While the backings or covers of these mirrors usually featured intricately carved ivory, the shiny parts were made of highly polished metal, like bronze, tin, or silver.
“Medieval mirrors wouldn’t have been very reflective,” she explains. “Imagine going through your entire life with only a hazy idea of what you look like!”
6. Book of Hours
Books were scarce in the Middle Ages, says Eagles, with literacy rates significantly below those of the modern day, especially among the lower classes. While most people encountered books in church settings—typically in the form of an illustrated manuscript of the Bible—members of wealthy families also had access to texts known as Books of Hours, in their own homes.
“Books of Hours were prayer books that guided the reader through the canonical hours,” says Eagles. “For the nobility, the Book of Hours was a high-end literary genre popularized during this period. Each was personalized for the owner, containing a unique collection of prayers, psalms, other curated religious texts, and images.” There were also smaller, travel-sized copies, designed to be portable.
Though many aspects of medical treatment during the Middle Ages seem perplexing, if not downright cruel to those of us living in the 21st century (we’re looking at you, barber-surgeons), it’s possible to see the path towards modern medicine in others; most notably, in the use of plant-derived remedies. And thanks to manuscripts known as “herbals,” there’s a written record of these botanical treatments.
“Herbals are books that listed plants, [and provided] physical descriptions and illustrations of each, along with their medicinal and culinary uses, as well as their toxicity,” says Erin Campbell, reference librarian at the Lloyd Library and Museum in Cincinnati, Ohio, which houses a large collection of materials on topics including botanic medicine and pharmacology, the earliest of which were published at the end of the 15th century.
“Herbals were used by a large swath of the community: anyone caring for the ill, including midwives, barbers, and apothecaries,” Campbell explains. “Early physicians were often also botanists.”
8. Undertunics and Kirtles
According to Eagles, medieval and Renaissance clothing was all about layers, and prior to the mid-14th century, was largely unisex. Two of these layers, the undertunic and kirtle, functioned as underwear of sorts. The undertunic, sometimes referred to as a “tunic,” was a loose-fitting garment typically made of linen or wool, worn directly against the skin. “The undertunic protected the main—usually more expensive outer layer—from absorbing sweat, thus preserving it against the need for constant washing,” she explains. “They were often hemmed at the knee or above.”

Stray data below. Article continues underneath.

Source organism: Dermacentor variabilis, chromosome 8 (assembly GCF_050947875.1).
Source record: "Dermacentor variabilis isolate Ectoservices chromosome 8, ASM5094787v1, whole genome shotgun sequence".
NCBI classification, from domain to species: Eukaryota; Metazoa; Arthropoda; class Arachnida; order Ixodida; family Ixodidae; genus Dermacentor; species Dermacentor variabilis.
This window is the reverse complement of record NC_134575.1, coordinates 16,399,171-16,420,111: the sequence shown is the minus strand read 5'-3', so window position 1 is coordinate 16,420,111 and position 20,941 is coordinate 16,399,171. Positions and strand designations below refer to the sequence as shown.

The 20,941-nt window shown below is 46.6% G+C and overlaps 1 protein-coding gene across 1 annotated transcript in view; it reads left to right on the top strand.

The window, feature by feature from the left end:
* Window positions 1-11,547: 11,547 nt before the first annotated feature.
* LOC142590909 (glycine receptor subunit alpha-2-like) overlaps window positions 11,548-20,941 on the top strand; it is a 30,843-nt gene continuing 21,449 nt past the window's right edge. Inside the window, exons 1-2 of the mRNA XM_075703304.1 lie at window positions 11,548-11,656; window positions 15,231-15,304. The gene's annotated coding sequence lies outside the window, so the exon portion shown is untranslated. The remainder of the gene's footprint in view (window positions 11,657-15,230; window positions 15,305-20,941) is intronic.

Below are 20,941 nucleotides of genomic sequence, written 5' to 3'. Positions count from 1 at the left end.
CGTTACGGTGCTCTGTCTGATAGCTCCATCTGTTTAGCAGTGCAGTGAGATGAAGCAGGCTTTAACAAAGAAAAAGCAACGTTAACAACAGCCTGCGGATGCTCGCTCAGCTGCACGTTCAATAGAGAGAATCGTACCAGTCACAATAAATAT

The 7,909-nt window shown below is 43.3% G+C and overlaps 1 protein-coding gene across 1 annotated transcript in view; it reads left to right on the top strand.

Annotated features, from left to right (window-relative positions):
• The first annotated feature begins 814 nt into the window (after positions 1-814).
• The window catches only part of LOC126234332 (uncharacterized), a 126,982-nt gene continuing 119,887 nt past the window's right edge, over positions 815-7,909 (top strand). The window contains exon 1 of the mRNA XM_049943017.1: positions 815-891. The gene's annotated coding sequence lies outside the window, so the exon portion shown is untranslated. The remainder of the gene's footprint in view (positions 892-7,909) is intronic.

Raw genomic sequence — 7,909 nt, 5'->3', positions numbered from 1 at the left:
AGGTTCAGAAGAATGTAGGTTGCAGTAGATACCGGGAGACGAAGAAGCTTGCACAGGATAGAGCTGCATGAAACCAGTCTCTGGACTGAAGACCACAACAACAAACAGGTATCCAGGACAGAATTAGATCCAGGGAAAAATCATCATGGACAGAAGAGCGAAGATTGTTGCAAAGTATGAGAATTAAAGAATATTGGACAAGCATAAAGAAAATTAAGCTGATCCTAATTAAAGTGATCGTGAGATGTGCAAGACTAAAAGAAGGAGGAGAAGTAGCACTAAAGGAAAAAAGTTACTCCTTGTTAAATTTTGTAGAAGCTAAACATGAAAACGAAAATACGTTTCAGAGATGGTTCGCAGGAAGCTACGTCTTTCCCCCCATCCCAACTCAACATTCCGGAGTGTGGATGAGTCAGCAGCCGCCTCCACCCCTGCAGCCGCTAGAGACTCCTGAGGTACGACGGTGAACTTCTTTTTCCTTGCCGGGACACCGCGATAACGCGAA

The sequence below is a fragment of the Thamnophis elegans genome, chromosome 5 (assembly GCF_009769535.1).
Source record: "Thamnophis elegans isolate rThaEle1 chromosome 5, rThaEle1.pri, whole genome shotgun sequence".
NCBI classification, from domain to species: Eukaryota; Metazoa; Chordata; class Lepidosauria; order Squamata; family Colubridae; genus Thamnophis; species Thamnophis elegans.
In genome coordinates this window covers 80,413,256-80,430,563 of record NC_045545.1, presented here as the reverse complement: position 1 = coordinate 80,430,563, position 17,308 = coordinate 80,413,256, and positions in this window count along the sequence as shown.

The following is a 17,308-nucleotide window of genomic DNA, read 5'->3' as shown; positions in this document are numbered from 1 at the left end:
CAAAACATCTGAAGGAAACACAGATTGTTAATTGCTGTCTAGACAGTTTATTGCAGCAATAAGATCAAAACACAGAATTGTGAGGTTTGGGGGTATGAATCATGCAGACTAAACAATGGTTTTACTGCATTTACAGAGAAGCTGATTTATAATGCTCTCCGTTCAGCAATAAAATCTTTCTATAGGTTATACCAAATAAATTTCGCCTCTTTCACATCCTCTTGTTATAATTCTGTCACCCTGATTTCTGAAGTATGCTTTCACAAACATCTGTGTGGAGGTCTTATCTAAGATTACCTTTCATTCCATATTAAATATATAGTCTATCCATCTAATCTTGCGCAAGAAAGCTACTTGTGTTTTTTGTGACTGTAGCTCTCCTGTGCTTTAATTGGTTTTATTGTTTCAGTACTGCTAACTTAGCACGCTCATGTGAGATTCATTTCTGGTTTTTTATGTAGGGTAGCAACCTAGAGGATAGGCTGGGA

Similarly, the kirtle, which was structured like a simple dress with a bodice and skirt, could also be hemmed, laced, or belted to suit a wearer’s taste and body shape, regardless of their gender. “It was worn over an undertunic or similar form of underwear, and sometimes beneath an outer gown, coat, or cloak,” says Eagles. “For wealthy wearers, the fabric was often dyed with organic pigments such as madder or woad, and could be embellished with personalizing adornments such as pins, buttons, or long sleeves.”
9. Pilgrim Badge
Long before a group of Puritan Separatist colonizers crossed the Atlantic Ocean, other European pilgrims embarked on long, frequently dangerous journeys for religious reasons, albeit, in the opposite direction. During the Middle Ages, trips to Christian holy sites—Jerusalem, Rome, and the shrine of St. James the Great at Santiago de Compostela in Spain, in particular—exploded in popularity, according to Eagles. Known as “pilgrimage,” people undertook these treks across the continent to atone for their sins, or seek the intercession of a saint.
“Once travelers made it to a holy site, they would collect a pilgrim badge and pin it to their clothes, wearing it proudly to display their effort,” says Eagles. “These badges were typically made from a thin and malleable copper alloy, making them easy to shape and cheaply mass produce.” Part religious token, part travel souvenir, people of all classes and backgrounds collected pilgrim badges during the Middle Ages. In addition to depicting a particular saint, many pilgrim badges were in the shape of a clamshell: the symbol of St. James, she adds.